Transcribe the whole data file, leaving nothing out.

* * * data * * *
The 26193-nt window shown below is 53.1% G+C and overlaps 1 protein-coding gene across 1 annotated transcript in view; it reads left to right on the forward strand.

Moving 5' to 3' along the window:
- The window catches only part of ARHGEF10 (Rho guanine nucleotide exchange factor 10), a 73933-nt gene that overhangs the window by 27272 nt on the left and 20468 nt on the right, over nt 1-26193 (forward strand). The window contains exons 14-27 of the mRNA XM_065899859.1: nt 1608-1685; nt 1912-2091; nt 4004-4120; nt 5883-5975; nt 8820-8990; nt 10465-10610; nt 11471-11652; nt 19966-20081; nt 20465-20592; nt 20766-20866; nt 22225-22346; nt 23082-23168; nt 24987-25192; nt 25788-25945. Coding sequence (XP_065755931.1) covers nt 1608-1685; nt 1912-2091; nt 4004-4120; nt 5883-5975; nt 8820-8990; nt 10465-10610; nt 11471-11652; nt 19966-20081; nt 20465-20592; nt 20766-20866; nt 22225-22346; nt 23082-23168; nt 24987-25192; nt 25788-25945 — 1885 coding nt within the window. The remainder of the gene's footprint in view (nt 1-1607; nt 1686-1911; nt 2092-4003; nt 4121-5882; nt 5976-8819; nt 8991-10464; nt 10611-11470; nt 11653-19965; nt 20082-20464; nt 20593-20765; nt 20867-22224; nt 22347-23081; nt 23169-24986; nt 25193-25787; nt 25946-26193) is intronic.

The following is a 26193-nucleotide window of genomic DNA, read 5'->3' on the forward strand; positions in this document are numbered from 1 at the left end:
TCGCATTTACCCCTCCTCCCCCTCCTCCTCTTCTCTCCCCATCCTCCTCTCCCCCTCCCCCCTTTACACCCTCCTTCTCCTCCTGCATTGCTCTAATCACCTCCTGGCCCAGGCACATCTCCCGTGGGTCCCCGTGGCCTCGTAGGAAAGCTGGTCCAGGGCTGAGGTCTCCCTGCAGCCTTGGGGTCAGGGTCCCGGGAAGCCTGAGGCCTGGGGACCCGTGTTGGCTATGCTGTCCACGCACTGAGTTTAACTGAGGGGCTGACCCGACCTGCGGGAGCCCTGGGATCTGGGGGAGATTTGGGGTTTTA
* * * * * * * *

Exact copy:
The 26193-nt window shown below is 53.1% G+C and overlaps 1 protein-coding gene across 1 annotated transcript in view; it reads left to right on the forward strand.

Moving 5' to 3' along the window:
- The window catches only part of ARHGEF10 (Rho guanine nucleotide exchange factor 10), a 73933-nt gene that overhangs the window by 27272 nt on the left and 20468 nt on the right, over nt 1-26193 (forward strand). The window contains exons 14-27 of the mRNA XM_065899859.1: nt 1608-1685; nt 1912-2091; nt 4004-4120; nt 5883-5975; nt 8820-8990; nt 10465-10610; nt 11471-11652; nt 19966-20081; nt 20465-20592; nt 20766-20866; nt 22225-22346; nt 23082-23168; nt 24987-25192; nt 25788-25945. Coding sequence (XP_065755931.1) covers nt 1608-1685; nt 1912-2091; nt 4004-4120; nt 5883-5975; nt 8820-8990; nt 10465-10610; nt 11471-11652; nt 19966-20081; nt 20465-20592; nt 20766-20866; nt 22225-22346; nt 23082-23168; nt 24987-25192; nt 25788-25945 — 1885 coding nt within the window. The remainder of the gene's footprint in view (nt 1-1607; nt 1686-1911; nt 2092-4003; nt 4121-5882; nt 5976-8819; nt 8991-10464; nt 10611-11470; nt 11653-19965; nt 20082-20464; nt 20593-20765; nt 20867-22224; nt 22347-23081; nt 23169-24986; nt 25193-25787; nt 25946-26193) is intronic.

The following is a 26193-nucleotide window of genomic DNA, read 5'->3' on the forward strand; positions in this document are numbered from 1 at the left end:
TCGCATTTACCCCTCCTCCCCCTCCTCCTCTTCTCTCCCCATCCTCCTCTCCCCCTCCCCCCTTTACACCCTCCTTCTCCTCCTGCATTGCTCTAATCACCTCCTGGCCCAGGCACATCTCCCGTGGGTCCCCGTGGCCTCGTAGGAAAGCTGGTCCAGGGCTGAGGTCTCCCTGCAGCCTTGGGGTCAGGGTCCCGGGAAGCCTGAGGCCTGGGGACCCGTGTTGGCTATGCTGTCCACGCACTGAGTTTAACTGAGGGGCTGACCCGACCTGCGGGAGCCCTGGGATCTGGGGGAGATTTGGGGTTTTA